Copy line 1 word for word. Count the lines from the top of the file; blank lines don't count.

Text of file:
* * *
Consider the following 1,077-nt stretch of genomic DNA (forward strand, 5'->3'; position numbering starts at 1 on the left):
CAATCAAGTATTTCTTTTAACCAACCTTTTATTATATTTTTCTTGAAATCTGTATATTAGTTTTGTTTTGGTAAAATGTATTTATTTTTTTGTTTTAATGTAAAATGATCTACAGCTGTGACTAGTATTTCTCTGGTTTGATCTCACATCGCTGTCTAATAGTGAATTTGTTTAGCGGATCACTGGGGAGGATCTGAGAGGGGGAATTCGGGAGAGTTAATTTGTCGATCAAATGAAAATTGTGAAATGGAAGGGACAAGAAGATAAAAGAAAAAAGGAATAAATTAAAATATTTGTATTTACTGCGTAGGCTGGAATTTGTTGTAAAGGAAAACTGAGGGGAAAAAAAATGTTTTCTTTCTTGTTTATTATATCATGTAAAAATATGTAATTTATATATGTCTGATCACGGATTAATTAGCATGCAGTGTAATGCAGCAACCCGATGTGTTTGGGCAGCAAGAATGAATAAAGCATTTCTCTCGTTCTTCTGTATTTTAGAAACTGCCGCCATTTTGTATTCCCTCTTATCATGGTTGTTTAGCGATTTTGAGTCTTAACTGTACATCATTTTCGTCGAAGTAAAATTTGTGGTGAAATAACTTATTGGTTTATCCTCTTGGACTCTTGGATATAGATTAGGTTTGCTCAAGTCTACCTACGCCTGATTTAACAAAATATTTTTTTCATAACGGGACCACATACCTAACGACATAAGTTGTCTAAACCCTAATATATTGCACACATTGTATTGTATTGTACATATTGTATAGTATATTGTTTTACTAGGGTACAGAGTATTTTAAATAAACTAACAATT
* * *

Consider the following 1,077-nt stretch of genomic DNA (forward strand, 5'->3'; position numbering starts at 1 on the left):